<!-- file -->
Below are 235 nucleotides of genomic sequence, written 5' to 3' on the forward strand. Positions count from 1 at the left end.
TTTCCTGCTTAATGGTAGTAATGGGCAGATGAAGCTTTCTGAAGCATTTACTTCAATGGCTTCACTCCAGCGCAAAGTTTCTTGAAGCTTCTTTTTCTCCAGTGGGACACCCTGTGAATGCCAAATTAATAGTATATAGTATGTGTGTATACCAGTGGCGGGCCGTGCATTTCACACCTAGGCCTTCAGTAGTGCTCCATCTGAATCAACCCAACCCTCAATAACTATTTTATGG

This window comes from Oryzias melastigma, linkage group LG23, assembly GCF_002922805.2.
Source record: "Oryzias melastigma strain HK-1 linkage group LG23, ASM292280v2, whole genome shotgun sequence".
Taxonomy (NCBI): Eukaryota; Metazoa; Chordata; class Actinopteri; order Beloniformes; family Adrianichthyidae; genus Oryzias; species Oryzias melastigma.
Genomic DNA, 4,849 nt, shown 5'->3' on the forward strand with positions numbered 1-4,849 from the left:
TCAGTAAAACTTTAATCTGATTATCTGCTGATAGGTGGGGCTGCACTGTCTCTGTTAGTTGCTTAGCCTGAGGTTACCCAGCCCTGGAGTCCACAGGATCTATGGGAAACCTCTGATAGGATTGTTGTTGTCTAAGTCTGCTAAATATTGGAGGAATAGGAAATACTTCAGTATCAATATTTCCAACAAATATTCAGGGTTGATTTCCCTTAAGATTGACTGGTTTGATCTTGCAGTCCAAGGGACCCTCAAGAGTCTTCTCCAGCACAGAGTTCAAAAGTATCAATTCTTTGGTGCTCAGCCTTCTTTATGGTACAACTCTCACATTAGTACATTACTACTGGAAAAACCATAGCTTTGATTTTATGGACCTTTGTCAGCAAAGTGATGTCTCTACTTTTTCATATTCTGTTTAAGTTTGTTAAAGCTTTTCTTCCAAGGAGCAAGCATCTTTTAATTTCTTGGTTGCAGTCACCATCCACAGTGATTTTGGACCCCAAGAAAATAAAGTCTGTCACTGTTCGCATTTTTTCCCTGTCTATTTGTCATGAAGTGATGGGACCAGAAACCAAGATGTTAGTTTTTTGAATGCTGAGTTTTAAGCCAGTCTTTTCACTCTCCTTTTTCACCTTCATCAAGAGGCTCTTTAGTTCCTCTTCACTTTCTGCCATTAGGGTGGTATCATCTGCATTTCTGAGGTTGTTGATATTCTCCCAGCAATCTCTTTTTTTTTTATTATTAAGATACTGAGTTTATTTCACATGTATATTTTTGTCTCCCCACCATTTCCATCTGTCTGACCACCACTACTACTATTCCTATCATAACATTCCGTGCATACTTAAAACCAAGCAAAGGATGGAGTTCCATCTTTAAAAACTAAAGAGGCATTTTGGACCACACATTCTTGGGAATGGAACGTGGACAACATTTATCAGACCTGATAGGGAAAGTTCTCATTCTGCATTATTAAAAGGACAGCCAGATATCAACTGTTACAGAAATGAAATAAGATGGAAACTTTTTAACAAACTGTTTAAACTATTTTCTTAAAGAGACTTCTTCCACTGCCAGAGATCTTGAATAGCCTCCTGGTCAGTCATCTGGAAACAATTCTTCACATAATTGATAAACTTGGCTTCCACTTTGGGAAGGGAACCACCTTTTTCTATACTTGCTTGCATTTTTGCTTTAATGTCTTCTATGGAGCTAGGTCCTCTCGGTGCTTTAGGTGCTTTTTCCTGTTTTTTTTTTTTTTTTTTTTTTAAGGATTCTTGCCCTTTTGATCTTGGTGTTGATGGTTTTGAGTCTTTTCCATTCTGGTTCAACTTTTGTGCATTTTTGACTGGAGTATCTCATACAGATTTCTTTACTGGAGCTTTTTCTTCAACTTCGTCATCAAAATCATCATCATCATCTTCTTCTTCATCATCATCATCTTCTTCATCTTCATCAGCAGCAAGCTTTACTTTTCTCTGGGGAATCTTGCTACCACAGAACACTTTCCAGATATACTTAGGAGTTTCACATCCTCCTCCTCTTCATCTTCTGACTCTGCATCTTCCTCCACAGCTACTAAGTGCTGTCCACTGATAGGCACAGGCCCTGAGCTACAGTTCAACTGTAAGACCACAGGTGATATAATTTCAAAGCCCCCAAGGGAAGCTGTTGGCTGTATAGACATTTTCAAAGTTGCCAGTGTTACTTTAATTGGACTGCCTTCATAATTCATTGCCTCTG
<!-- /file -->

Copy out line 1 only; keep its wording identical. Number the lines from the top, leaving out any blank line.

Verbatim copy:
Below are 235 nucleotides of genomic sequence, written 5' to 3' on the forward strand. Positions count from 1 at the left end.